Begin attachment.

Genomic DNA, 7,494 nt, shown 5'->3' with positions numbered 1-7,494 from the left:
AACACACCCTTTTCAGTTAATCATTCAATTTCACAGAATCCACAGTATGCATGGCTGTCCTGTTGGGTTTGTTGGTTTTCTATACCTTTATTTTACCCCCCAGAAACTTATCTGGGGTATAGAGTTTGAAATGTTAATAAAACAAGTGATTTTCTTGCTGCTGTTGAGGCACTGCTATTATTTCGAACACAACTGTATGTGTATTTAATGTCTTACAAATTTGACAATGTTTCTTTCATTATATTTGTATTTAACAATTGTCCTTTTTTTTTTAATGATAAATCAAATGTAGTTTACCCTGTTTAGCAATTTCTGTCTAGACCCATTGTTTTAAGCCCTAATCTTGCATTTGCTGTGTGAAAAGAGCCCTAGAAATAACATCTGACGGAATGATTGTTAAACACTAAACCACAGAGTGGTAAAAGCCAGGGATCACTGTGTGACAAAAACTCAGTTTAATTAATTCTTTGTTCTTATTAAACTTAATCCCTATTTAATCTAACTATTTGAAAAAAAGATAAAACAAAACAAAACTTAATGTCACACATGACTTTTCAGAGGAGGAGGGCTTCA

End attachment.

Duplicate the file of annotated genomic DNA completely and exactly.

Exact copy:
Genomic DNA, 7,494 nt, shown 5'->3' with positions numbered 1-7,494 from the left:
AACACACCCTTTTCAGTTAATCATTCAATTTCACAGAATCCACAGTATGCATGGCTGTCCTGTTGGGTTTGTTGGTTTTCTATACCTTTATTTTACCCCCCAGAAACTTATCTGGGGTATAGAGTTTGAAATGTTAATAAAACAAGTGATTTTCTTGCTGCTGTTGAGGCACTGCTATTATTTCGAACACAACTGTATGTGTATTTAATGTCTTACAAATTTGACAATGTTTCTTTCATTATATTTGTATTTAACAATTGTCCTTTTTTTTTTAATGATAAATCAAATGTAGTTTACCCTGTTTAGCAATTTCTGTCTAGACCCATTGTTTTAAGCCCTAATCTTGCATTTGCTGTGTGAAAAGAGCCCTAGAAATAACATCTGACGGAATGATTGTTAAACACTAAACCACAGAGTGGTAAAAGCCAGGGATCACTGTGTGACAAAAACTCAGTTTAATTAATTCTTTGTTCTTATTAAACTTAATCCCTATTTAATCTAACTATTTGAAAAAAAGATAAAACAAAACAAAACTTAATGTCACACATGACTTTTCAGAGGAGGAGGGCTTCA